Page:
There are a handful of these models that have resolutely remained affordable, though, while also advancing performance, comfort, practicality and efficiency. So they deliver exactly what a hot hatchback should.
The facelifted 308 GTi by Peugeot Sport is one example, featuring some styling tweaks and an updated infotainment system like the regular model to make it more usable, without affecting the engaging chassis and performance that made its predecessor a hit.
If you’ve got around £30,000 burning a hole in your pocket, or alternatively a £3,000 deposit and the monthly budget to afford one of these cars, the trio we’ve assembled here are the answer to the question ‘how can I go as fast as possible for my money?’. However, the manual-only 308 GTi might have its work cut out against the new, DSG auto box-equipped, Volkswagen Golf GTI Performance and Skoda Octavia vRS 245, both of which deliver ruthlessly effective pace.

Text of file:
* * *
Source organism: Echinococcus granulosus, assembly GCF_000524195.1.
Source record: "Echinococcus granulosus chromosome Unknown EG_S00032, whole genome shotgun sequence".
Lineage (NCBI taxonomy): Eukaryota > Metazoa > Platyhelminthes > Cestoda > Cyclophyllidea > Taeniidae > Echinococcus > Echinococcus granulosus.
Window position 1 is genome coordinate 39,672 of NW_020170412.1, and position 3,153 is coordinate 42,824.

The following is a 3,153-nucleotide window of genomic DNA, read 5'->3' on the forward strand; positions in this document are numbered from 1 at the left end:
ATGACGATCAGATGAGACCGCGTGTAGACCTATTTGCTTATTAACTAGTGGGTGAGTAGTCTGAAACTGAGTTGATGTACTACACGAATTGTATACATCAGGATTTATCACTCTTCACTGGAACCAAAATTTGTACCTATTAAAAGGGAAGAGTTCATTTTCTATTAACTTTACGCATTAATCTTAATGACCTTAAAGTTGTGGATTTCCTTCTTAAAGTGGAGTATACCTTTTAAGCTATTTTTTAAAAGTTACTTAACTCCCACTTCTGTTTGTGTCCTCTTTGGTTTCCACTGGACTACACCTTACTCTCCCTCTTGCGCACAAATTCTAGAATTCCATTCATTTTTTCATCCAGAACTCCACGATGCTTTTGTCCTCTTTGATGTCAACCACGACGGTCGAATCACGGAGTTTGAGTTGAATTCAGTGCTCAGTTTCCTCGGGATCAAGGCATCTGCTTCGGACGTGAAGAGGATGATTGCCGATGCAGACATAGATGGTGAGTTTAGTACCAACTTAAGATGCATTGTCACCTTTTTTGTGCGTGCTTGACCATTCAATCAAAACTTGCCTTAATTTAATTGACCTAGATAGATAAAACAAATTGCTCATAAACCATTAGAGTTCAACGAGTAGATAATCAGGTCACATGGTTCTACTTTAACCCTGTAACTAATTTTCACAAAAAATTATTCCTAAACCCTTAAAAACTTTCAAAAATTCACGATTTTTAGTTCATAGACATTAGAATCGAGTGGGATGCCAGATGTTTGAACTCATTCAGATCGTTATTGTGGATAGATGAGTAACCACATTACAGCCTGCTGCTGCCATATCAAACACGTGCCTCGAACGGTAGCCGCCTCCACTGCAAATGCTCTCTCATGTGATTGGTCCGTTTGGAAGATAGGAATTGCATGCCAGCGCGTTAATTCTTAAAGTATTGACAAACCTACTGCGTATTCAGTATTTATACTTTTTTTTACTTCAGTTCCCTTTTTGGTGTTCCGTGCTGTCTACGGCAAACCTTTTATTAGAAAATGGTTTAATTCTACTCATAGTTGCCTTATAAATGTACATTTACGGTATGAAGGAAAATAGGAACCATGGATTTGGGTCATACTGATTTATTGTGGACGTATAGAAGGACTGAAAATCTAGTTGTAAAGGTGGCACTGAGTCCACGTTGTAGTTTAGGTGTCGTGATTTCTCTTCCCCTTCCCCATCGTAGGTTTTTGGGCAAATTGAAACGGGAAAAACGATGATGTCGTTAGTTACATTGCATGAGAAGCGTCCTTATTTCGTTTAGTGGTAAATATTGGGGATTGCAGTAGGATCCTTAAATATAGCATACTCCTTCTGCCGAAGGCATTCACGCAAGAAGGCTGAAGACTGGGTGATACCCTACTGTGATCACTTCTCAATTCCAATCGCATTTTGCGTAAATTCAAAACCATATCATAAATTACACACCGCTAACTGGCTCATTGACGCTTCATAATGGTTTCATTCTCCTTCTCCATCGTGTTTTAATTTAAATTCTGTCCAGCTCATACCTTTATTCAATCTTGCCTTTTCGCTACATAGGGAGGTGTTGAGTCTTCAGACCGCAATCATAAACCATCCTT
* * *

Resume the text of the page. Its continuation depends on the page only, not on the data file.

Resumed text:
All three models in this test boast big brakes, clever differentials and focused chassis technology, having recently been updated and honed to deliver maximum driver thrills and ability without much compromise. Which is the best solution?
Peugeot 308 GTi
|Model:||Peugeot 308 GTi 1.6 THP 270 by Peugeot Sport|
|Engine:||1.6-litre 4cyl turbo, 268bhp|
|Annual road tax:||£140|
Some subtle revisions to Peugeot’s most focused family hatchback have seen it come back with the potential to beat Volkswagen’s updated Golf GTI and the Skoda Octavia vRS in their most aggressive specifications. So has Peugeot improved what it needed to with this £28,590 308 GTi?